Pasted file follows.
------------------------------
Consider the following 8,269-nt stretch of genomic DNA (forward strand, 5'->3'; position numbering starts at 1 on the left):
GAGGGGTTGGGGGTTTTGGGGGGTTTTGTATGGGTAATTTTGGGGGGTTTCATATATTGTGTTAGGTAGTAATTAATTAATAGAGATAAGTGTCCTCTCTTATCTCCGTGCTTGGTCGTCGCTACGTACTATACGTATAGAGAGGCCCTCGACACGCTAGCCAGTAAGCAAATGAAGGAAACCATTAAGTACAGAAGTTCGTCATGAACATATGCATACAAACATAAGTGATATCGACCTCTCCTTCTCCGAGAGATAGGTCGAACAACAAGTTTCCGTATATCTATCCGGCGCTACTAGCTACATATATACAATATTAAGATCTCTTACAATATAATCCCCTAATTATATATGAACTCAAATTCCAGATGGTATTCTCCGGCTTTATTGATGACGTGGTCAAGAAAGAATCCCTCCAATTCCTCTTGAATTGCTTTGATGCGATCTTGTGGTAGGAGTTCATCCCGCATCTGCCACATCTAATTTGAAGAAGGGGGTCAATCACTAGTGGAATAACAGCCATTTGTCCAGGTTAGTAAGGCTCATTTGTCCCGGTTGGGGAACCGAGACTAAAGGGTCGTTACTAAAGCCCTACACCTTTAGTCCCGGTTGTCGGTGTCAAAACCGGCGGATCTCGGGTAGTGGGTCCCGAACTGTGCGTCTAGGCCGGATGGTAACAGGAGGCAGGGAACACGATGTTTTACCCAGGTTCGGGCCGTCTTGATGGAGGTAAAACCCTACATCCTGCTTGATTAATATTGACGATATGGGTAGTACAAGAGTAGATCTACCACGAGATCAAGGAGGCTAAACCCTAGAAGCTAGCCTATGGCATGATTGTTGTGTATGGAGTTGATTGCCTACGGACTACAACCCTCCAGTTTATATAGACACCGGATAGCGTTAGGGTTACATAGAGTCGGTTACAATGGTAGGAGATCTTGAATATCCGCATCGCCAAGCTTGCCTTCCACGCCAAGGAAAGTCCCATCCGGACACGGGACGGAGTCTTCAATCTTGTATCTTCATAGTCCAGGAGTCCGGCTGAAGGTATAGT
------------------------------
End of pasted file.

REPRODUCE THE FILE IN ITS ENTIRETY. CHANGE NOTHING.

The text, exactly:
Consider the following 8,269-nt stretch of genomic DNA (forward strand, 5'->3'; position numbering starts at 1 on the left):
GAGGGGTTGGGGGTTTTGGGGGGTTTTGTATGGGTAATTTTGGGGGGTTTCATATATTGTGTTAGGTAGTAATTAATTAATAGAGATAAGTGTCCTCTCTTATCTCCGTGCTTGGTCGTCGCTACGTACTATACGTATAGAGAGGCCCTCGACACGCTAGCCAGTAAGCAAATGAAGGAAACCATTAAGTACAGAAGTTCGTCATGAACATATGCATACAAACATAAGTGATATCGACCTCTCCTTCTCCGAGAGATAGGTCGAACAACAAGTTTCCGTATATCTATCCGGCGCTACTAGCTACATATATACAATATTAAGATCTCTTACAATATAATCCCCTAATTATATATGAACTCAAATTCCAGATGGTATTCTCCGGCTTTATTGATGACGTGGTCAAGAAAGAATCCCTCCAATTCCTCTTGAATTGCTTTGATGCGATCTTGTGGTAGGAGTTCATCCCGCATCTGCCACATCTAATTTGAAGAAGGGGGTCAATCACTAGTGGAATAACAGCCATTTGTCCAGGTTAGTAAGGCTCATTTGTCCCGGTTGGGGAACCGAGACTAAAGGGTCGTTACTAAAGCCCTACACCTTTAGTCCCGGTTGTCGGTGTCAAAACCGGCGGATCTCGGGTAGTGGGTCCCGAACTGTGCGTCTAGGCCGGATGGTAACAGGAGGCAGGGAACACGATGTTTTACCCAGGTTCGGGCCGTCTTGATGGAGGTAAAACCCTACATCCTGCTTGATTAATATTGACGATATGGGTAGTACAAGAGTAGATCTACCACGAGATCAAGGAGGCTAAACCCTAGAAGCTAGCCTATGGCATGATTGTTGTGTATGGAGTTGATTGCCTACGGACTACAACCCTCCAGTTTATATAGACACCGGATAGCGTTAGGGTTACATAGAGTCGGTTACAATGGTAGGAGATCTTGAATATCCGCATCGCCAAGCTTGCCTTCCACGCCAAGGAAAGTCCCATCCGGACACGGGACGGAGTCTTCAATCTTGTATCTTCATAGTCCAGGAGTCCGGCTGAAGGTATAGT